The Sha’can tradition arose in 1998 from this admixture, with an emphasis on connection between the truths offered by Śākta Tantra and the realities of today’s world—realities that are recognized as both freeing and limiting. Seeking “the bridging of East and West through (r)evolutionary, embodied spirituality, sadhana (spiritual practice), wisdom teachings, and worship of the Goddess in Her myriad forms,” especially as Kali Maa, “our beloved Dark Mother…a change agent for our times…helping to transform, empower, and heal individuals, communities, and the planet,” Sha’can originally evolved within the crucible of the San Francisco-based SHARANYA community in a hotbed of cross-cultural and diverse spiritual influences. It has, since its formation, expanded to include a Southern California presence and larger global community through online courses and the work of practitioners and initiates, notably in the US, Canada, Europe and Australia.

The tradition, I believe, is potentially an exciting case study for the development of Hinduism in America with ramifications for the new religious movement. Sitting poised in a synchretism of faith honoring Shaktism and contemporary Paganism, Sha’can, much like American Buddhism, is co-created from ancient roots in a new land. Additionally, while Sha’can in my mind is not part of the Indo-Pagan movement (because it is an innovation of Shakta Hindu philosophy and the(a)ology rather than a tradition that offers space for Hindu deities and ritual within established or newly established Pagan pathways), others within the tradition do consider it a manifestation of the rise in popularity and awareness of Hindu deities increasingly incorporated into different varieties of Paganism. Either way, the tradition stands ready to welcome those seeking an expression for their devotion to and yearning for Goddess in and through the forms, symbols, tools and practices that She offers via-a-vis Hindu Śākta Tantra and its contemporary expressions. Sha’can seeks to make the experience of worship and devotion relevant to these times at the same time that it drives for an honoring of those teachers and practitioners, past, present and future, who have grown and continue to grow Shakta Tantra in India and beyond.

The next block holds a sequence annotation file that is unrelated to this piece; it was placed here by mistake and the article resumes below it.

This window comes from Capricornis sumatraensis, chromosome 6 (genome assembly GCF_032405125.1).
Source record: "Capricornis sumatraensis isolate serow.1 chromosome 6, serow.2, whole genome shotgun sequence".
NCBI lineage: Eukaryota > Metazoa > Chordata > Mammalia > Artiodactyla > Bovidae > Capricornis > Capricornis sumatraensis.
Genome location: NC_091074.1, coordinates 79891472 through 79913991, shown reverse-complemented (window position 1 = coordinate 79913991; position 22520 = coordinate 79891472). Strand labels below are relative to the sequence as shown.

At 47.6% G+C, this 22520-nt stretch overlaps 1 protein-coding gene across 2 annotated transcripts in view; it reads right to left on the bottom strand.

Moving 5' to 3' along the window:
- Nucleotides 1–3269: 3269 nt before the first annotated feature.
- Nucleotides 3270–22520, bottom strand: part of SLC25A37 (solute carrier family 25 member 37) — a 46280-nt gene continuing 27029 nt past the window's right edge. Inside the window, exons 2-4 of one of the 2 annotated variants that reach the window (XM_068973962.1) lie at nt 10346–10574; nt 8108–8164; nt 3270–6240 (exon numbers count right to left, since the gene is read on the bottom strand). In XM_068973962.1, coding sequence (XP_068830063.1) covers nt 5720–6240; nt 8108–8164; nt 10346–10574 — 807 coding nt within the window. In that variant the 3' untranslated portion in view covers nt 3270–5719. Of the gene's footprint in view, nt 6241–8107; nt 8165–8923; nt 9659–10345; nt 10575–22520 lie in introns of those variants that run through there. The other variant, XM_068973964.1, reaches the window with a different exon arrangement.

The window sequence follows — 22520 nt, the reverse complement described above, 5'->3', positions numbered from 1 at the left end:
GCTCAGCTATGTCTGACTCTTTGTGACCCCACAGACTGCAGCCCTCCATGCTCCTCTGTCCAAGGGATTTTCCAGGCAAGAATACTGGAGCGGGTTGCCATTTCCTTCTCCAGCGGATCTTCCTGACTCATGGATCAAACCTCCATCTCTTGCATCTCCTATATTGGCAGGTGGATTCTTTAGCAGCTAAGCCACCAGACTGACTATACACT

It may be helpful if I explain that as the tradition’s initial conjurer, I affirm a Śākta lineage with initiation in India (into both dualistic and non-dualistic forms of Tantra) at the same time that I recognize my situatedness as a woman born and raised in the developed West. My cultural and initial spiritual influences therefore have been largely Abrahamic or Abrahamic-infused. This, when combined with a radical feminist stance and ecofeminist spirituality, have created in me a recognition of the importance of the Witch and various manifestations of antinomian spirituality that honor Earth as well as the female and feminine (on both micro-and macro-cosmic scales) toward overcoming patriarchal religions and religious influences. Thus, I priestess our puja (worship) ceremonies by chanting mantras in Sanskrit, casting a circle in a Pagan-recognizable way, and invoking directions saying, “Hail and welcome! CA HUM PHAT, SVAHA!” at the end to concretize the energy. In this light, Sha’can rituals have been described by Pagans as immediately accessible despite some of the language barriers (we do our best to explain unfamiliar meanings and ask for a deepening into personal experience), and by Indian Hindus as, “feeling like I was in my home village temple.” We are humbled on both accounts and excited by what this portends.

The Role of Goddess Kali in Sha’can

Often, those who seek the Mysteries touch on the fringes of what Goddess Kali offers, yet stay away because they are afraid. Some are afraid, with due cause, of cultural appropriation. ”I am not from India or Hindu,” some might say, “and therefore, worshiping a goddess such as Kali, with roots in a living goddess tradition, is out of bounds for me.” Others might just be afraid, period.